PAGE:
I always love Frank Bruni.
This Sunday’s column is about how to decide if you’re a college senior which college will end up being best for you.
First, I think he’s asking a lot of seniors. I had no idea which college “felt” right to me. Some felt more right than others, I suppose. But mostly I ended up choosing on the basis of which school gave me the best financial aid package. Luckily, Wesleyan was a great choice. But I think my experience is more typical than the scenario that Bruni describes.
Second, the research shows that it does matter where you go to college. Especially for low-income students. Certain colleges open up more doors than others. In this time of economic uncertainty, I don’t think we can ignore that. However, he is right that you may end up feeling happier — however you want to judge this — at a school where you feel comfortable.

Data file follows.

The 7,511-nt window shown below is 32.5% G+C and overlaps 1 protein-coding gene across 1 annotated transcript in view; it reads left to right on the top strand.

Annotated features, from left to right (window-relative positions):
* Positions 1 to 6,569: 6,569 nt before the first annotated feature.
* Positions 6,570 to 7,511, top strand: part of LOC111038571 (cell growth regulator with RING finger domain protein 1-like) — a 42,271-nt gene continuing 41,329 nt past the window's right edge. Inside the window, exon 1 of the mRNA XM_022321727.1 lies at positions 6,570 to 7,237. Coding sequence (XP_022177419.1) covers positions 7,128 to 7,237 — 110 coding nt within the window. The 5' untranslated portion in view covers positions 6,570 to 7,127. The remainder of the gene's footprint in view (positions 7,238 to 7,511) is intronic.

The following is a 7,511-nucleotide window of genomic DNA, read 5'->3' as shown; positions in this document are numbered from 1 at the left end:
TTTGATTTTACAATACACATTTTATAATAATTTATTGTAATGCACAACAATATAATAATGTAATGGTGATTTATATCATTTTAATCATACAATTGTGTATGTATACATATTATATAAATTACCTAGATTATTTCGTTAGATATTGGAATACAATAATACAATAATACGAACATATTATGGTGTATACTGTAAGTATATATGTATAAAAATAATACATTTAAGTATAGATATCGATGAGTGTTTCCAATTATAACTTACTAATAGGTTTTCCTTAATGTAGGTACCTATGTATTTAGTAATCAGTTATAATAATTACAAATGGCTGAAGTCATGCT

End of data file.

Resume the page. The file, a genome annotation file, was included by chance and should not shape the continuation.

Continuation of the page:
Sociologist Patricia McDonough has done some thorough work on this. Although a bit dated now, her book (cleverly called Choosing Colleges: How Social Class and Schools Structure Opportunity) describes the complex factors — particularly related to social class and the effects of guidance departments in many types of schools — that affect the decision to attend college and which school is chosen.
How did you “choose” if you went to college? How did you choose where you went? Did you choose a school where there were mostly people like you, (i.e. from the same social class or same background)? Do you think your life would have been affected if you chose someplace different?